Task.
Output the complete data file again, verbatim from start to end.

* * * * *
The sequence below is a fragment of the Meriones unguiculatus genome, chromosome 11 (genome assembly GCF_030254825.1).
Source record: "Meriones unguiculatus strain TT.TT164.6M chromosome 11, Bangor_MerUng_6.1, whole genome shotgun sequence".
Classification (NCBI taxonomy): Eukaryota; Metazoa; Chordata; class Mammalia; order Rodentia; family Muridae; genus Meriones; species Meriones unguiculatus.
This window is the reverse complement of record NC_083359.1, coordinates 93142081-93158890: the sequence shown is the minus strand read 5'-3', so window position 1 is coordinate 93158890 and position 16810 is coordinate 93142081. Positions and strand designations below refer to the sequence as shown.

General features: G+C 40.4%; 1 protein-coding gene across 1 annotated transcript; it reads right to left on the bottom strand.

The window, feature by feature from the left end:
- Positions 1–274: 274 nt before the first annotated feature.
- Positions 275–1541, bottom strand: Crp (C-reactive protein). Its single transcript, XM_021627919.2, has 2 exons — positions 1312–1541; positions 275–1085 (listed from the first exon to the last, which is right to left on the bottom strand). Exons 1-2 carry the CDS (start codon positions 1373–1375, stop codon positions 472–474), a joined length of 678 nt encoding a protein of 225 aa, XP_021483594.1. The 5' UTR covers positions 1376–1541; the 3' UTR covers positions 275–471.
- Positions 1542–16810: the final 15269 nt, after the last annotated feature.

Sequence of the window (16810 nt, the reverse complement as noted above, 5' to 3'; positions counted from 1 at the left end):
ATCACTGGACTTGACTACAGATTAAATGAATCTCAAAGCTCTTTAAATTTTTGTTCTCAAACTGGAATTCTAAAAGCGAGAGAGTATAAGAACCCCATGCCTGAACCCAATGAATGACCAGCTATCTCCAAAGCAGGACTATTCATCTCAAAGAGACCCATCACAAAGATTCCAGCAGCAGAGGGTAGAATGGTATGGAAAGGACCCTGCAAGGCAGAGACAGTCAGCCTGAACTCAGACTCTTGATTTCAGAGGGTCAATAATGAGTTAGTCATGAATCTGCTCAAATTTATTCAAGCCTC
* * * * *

The sequence below is a fragment of the Meriones unguiculatus genome, chromosome 11 (genome assembly GCF_030254825.1).
Source record: "Meriones unguiculatus strain TT.TT164.6M chromosome 11, Bangor_MerUng_6.1, whole genome shotgun sequence".
Classification (NCBI taxonomy): Eukaryota; Metazoa; Chordata; class Mammalia; order Rodentia; family Muridae; genus Meriones; species Meriones unguiculatus.
This window is the reverse complement of record NC_083359.1, coordinates 93142081-93158890: the sequence shown is the minus strand read 5'-3', so window position 1 is coordinate 93158890 and position 16810 is coordinate 93142081. Positions and strand designations below refer to the sequence as shown.

General features: G+C 40.4%; 1 protein-coding gene across 1 annotated transcript; it reads right to left on the bottom strand.

The window, feature by feature from the left end:
- Positions 1–274: 274 nt before the first annotated feature.
- Positions 275–1541, bottom strand: Crp (C-reactive protein). Its single transcript, XM_021627919.2, has 2 exons — positions 1312–1541; positions 275–1085 (listed from the first exon to the last, which is right to left on the bottom strand). Exons 1-2 carry the CDS (start codon positions 1373–1375, stop codon positions 472–474), a joined length of 678 nt encoding a protein of 225 aa, XP_021483594.1. The 5' UTR covers positions 1376–1541; the 3' UTR covers positions 275–471.
- Positions 1542–16810: the final 15269 nt, after the last annotated feature.

Sequence of the window (16810 nt, the reverse complement as noted above, 5' to 3'; positions counted from 1 at the left end):
ATCACTGGACTTGACTACAGATTAAATGAATCTCAAAGCTCTTTAAATTTTTGTTCTCAAACTGGAATTCTAAAAGCGAGAGAGTATAAGAACCCCATGCCTGAACCCAATGAATGACCAGCTATCTCCAAAGCAGGACTATTCATCTCAAAGAGACCCATCACAAAGATTCCAGCAGCAGAGGGTAGAATGGTATGGAAAGGACCCTGCAAGGCAGAGACAGTCAGCCTGAACTCAGACTCTTGATTTCAGAGGGTCAATAATGAGTTAGTCATGAATCTGCTCAAATTTATTCAAGCCTC